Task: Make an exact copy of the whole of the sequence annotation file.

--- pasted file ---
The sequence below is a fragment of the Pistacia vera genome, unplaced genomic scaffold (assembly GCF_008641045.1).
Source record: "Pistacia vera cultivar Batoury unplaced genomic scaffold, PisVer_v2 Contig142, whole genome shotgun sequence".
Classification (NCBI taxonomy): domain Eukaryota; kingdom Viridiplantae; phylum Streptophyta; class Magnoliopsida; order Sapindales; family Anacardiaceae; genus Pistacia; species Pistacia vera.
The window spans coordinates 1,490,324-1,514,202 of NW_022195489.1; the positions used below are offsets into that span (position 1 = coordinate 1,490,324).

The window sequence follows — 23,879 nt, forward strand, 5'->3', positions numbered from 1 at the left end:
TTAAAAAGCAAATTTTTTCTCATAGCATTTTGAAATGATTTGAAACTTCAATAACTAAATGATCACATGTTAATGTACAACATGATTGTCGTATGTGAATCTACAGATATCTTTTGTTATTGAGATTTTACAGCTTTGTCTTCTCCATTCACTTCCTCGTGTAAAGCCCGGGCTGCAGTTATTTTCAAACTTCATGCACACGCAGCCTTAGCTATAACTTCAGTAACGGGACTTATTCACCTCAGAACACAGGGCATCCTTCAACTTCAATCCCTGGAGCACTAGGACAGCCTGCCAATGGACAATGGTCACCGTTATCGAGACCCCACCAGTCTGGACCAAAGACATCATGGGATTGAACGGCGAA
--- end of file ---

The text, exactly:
The sequence below is a fragment of the Pistacia vera genome, unplaced genomic scaffold (assembly GCF_008641045.1).
Source record: "Pistacia vera cultivar Batoury unplaced genomic scaffold, PisVer_v2 Contig142, whole genome shotgun sequence".
Classification (NCBI taxonomy): domain Eukaryota; kingdom Viridiplantae; phylum Streptophyta; class Magnoliopsida; order Sapindales; family Anacardiaceae; genus Pistacia; species Pistacia vera.
The window spans coordinates 1,490,324-1,514,202 of NW_022195489.1; the positions used below are offsets into that span (position 1 = coordinate 1,490,324).

The window sequence follows — 23,879 nt, forward strand, 5'->3', positions numbered from 1 at the left end:
TTAAAAAGCAAATTTTTTCTCATAGCATTTTGAAATGATTTGAAACTTCAATAACTAAATGATCACATGTTAATGTACAACATGATTGTCGTATGTGAATCTACAGATATCTTTTGTTATTGAGATTTTACAGCTTTGTCTTCTCCATTCACTTCCTCGTGTAAAGCCCGGGCTGCAGTTATTTTCAAACTTCATGCACACGCAGCCTTAGCTATAACTTCAGTAACGGGACTTATTCACCTCAGAACACAGGGCATCCTTCAACTTCAATCCCTGGAGCACTAGGACAGCCTGCCAATGGACAATGGTCACCGTTATCGAGACCCCACCAGTCTGGACCAAAGACATCATGGGATTGAACGGCGAA